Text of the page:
And how we burned in the camps later, thinking: What would things have been like if every Security operative, when he went out at night to make an arrest, had been uncertain whether he would return alive and had to say good-bye to his family? Or if, during periods of mass arrests, as for example in Leningrad, when they arrested a quarter of the entire city, people had not simply sat there in their lairs, paling with terror at every bang of the downstairs door and at every step on the staircase, but had understood they had nothing left to lose and had boldly set up in the downstairs hall an ambush of half a dozen people with axes, hammers, pokers, or whatever else was at hand?... The Organs would very quickly have suffered a shortage of officers and transport and, notwithstanding all of Stalin's thirst, the cursed machine would have ground to a halt! If...if...We didn't love freedom enough. And even more we had no awareness of the real situation.... We purely and simply deserved everything that happened afterward.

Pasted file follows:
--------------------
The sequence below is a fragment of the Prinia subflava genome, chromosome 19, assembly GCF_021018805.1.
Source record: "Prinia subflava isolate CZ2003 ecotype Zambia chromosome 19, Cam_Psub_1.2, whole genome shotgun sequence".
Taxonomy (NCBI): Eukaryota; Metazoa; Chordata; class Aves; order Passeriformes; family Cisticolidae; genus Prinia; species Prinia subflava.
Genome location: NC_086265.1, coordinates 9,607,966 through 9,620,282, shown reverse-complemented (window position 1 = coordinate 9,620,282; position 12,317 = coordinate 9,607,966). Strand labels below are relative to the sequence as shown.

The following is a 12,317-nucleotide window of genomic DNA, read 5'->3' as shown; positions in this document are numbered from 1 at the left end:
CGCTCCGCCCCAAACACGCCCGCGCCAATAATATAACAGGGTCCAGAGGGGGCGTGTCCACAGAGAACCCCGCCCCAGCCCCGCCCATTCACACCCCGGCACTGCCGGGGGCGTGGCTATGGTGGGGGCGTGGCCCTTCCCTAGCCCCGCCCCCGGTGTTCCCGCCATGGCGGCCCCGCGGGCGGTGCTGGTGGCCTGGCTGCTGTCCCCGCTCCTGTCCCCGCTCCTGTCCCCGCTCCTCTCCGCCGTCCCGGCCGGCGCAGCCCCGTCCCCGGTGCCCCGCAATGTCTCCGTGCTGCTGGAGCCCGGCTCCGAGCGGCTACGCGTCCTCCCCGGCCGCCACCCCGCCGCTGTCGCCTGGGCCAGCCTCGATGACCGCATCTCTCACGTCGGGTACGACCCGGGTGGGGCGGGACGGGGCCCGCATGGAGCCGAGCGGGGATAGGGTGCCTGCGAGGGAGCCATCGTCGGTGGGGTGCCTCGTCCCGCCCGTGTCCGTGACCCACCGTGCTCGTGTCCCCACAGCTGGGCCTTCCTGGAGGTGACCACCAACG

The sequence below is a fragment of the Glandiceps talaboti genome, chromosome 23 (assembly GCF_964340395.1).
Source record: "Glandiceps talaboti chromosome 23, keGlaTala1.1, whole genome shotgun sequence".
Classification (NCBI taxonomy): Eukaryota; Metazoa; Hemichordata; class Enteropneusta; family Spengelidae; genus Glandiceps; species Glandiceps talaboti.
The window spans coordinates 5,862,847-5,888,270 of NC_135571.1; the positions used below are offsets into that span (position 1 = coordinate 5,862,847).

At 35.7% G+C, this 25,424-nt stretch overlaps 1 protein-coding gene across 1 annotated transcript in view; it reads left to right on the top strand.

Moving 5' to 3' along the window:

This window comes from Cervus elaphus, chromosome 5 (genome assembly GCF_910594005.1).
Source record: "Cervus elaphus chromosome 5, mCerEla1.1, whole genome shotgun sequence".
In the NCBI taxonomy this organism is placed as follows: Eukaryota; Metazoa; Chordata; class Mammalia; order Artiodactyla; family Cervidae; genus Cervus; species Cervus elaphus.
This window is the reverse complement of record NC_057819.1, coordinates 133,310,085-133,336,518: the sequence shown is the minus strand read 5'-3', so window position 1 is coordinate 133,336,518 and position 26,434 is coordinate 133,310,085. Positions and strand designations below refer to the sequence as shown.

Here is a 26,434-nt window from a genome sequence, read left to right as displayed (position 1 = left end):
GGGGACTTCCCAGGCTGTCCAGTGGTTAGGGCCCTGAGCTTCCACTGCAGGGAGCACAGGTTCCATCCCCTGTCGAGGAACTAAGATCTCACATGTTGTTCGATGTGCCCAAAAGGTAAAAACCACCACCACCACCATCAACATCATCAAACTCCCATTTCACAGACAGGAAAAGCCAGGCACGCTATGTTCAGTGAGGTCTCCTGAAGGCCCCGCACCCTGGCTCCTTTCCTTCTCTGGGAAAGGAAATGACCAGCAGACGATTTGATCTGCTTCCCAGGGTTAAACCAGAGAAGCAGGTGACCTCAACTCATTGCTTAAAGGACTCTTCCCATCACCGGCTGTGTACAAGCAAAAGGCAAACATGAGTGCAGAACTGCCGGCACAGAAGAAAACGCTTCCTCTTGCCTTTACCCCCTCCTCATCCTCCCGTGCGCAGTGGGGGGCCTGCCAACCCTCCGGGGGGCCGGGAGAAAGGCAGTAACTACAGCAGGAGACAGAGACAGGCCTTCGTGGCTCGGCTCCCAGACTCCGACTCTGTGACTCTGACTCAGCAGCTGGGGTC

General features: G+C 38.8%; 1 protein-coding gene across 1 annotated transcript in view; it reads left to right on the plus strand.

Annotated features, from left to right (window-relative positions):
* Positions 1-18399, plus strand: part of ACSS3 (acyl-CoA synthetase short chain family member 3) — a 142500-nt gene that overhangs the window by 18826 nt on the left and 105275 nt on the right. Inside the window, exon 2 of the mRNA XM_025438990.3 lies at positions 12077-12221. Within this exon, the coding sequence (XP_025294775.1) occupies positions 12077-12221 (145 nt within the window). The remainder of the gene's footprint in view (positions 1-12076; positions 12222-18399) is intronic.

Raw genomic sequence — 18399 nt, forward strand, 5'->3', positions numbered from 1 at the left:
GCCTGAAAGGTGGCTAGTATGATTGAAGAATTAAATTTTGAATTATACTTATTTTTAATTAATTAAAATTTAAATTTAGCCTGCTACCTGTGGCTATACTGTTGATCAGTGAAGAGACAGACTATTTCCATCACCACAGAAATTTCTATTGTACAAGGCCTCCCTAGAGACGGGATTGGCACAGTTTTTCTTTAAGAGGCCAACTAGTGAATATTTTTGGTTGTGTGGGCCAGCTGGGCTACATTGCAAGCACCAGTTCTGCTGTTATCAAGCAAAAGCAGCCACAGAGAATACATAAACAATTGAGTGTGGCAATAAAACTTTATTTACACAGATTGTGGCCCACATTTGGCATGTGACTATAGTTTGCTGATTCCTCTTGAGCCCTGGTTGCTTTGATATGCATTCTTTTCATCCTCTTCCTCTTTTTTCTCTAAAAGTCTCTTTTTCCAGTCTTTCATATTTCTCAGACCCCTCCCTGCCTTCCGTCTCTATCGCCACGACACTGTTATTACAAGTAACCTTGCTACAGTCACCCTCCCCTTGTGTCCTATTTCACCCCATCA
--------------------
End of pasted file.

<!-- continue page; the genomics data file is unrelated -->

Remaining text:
― Aleksandr I. Solzhenitsyn
Thank you!! That is intense and telling! I think we all need to memorize that and share it with friends and family. I'm saving the quote for future reference.
We can learn a lot from the Russian experience. There was an excellent article in Pravda the other day urging Americans not to abandon the Second Amendment. It gave as an example the experience of Moscow during the Revolution. There were a considerable number of retired and armed military in the city, and the Communists promised they would be sparred if they did not fight. They stayed on the sidelines and after the fighting was over they were systematically liquidated.